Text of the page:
Search Ad Blindness Resembles Banner Blindness
Billions of dollars are wasted on ads that consumers never see, according to a joint study from Infolinks and EyeTrackShop. The findings, released Tuesday, analyze pitfalls surrounding ad location, responsiveness and brand recall to provide tips on how marketers can successfully tackle banner blindness that drives down click-through rates and conversions. Although the focus of the study is banner blindness, there are many insights that search marketers can apply from these findings.
"Banner blindness" -- where the ad seems to dissolve into background -- isn't limited to banners on publishers' sites. While the study aims to demonstrate how to improve banner ad blindness, many of the tips from the Infolinks and EyeTrackShop study also relate to search marketing ad blindness.
Results from the banner blindness ad study found that non-traditionally placed ads targeting user intent were noticed more, seen more quickly and engaged consumers longer than standard display ad units. Non-traditionally placed ad units were seen 225% more quickly than standard leaderboard ads at the top of the page.
Sound familiar? Read on. Alternative placements yielded higher results overall, including awareness and engagement. Time spent with these ad units rose by 100% compared with standard display placements. Anyone working with Google or Bing paid-search and product listing ads know the continual changes that the engines make to keep the attention of consumers searching for information.
Some 60% of survey respondents said they didn't find traditional ad units relevant, whereas 75% said ad units targeted to users' real-time intent relevant to the page. Just as many respondents said they found the unconventionally placed ads based on page content less disruptive than the ads they typically encounter.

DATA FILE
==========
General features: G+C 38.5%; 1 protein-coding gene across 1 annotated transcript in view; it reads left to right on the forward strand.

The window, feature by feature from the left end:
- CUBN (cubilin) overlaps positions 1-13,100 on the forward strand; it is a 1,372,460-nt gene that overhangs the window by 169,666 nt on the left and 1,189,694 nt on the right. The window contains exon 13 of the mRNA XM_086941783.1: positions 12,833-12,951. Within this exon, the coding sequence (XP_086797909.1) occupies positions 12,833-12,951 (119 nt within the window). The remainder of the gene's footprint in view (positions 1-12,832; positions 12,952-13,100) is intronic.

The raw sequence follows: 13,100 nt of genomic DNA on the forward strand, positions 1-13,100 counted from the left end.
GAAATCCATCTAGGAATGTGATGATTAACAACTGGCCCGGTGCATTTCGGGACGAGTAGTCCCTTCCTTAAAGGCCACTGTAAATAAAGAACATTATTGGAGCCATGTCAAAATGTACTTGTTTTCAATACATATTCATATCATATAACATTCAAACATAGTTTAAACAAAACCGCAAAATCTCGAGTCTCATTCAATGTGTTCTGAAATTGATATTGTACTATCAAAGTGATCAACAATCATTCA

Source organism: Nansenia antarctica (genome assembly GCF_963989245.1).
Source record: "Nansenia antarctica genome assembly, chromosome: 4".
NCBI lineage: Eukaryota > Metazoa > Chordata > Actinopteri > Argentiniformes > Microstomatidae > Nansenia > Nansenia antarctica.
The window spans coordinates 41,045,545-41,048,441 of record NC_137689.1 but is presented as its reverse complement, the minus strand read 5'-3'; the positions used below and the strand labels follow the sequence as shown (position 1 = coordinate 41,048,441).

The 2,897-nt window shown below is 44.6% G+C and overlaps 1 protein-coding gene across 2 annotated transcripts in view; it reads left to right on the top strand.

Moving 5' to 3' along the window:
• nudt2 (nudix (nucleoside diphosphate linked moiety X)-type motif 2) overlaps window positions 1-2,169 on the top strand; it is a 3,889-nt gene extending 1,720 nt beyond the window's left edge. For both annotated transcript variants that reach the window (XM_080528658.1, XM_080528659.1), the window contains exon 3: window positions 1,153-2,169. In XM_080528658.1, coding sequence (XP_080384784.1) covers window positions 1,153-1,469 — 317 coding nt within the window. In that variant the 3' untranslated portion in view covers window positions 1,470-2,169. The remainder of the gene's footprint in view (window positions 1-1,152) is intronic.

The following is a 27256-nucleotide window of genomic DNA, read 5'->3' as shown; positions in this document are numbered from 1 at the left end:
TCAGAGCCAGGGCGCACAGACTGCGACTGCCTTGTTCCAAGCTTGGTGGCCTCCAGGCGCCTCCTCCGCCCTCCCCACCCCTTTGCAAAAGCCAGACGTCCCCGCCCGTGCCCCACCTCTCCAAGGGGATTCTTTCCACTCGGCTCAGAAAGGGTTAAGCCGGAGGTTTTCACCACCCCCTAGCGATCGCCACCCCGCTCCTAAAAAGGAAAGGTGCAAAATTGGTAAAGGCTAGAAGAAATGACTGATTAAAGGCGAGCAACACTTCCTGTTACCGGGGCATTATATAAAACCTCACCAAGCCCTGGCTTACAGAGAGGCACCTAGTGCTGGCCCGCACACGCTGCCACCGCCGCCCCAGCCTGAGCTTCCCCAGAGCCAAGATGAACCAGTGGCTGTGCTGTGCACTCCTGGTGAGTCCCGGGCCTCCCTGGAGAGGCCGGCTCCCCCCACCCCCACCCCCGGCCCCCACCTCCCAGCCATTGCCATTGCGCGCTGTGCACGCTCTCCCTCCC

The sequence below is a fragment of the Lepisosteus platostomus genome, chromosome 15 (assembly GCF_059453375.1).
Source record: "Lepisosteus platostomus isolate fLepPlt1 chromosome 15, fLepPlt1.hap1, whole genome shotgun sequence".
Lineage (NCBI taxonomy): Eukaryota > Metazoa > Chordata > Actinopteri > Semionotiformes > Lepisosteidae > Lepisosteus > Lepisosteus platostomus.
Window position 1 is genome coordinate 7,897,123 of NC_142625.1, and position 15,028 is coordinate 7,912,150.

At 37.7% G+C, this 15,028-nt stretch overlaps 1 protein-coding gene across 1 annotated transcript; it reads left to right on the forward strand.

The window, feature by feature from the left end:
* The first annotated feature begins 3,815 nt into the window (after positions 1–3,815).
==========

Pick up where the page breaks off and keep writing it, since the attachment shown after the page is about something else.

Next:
The average U.S. Internet user sees about 50 ads per day, but the bulk of these are not relevant to their search for content or information. When it comes to banner ads, only 14% of Infolinks survey respondents remembered the company or product in the last ad they viewed online, and only 2.8% considered the ad relevant. Another 22% stated the last ad they saw was so irrelevant that it annoyed them, per the study.The findings from a variety of consumers detailed at the end of this study suggest using eye-tracking technology to monitor time spent on banner ad or patterns in how someone viewed the page, but for search engine marketers using a little common sense should do the trick. Mix up the message. Make it creative and relevant. Earn the respect of potential and existing customers by being truthful and respectful of their time. Experiment with product listing ads and native advertising.
"Blindfolded man using computer" photo from Shutterstock.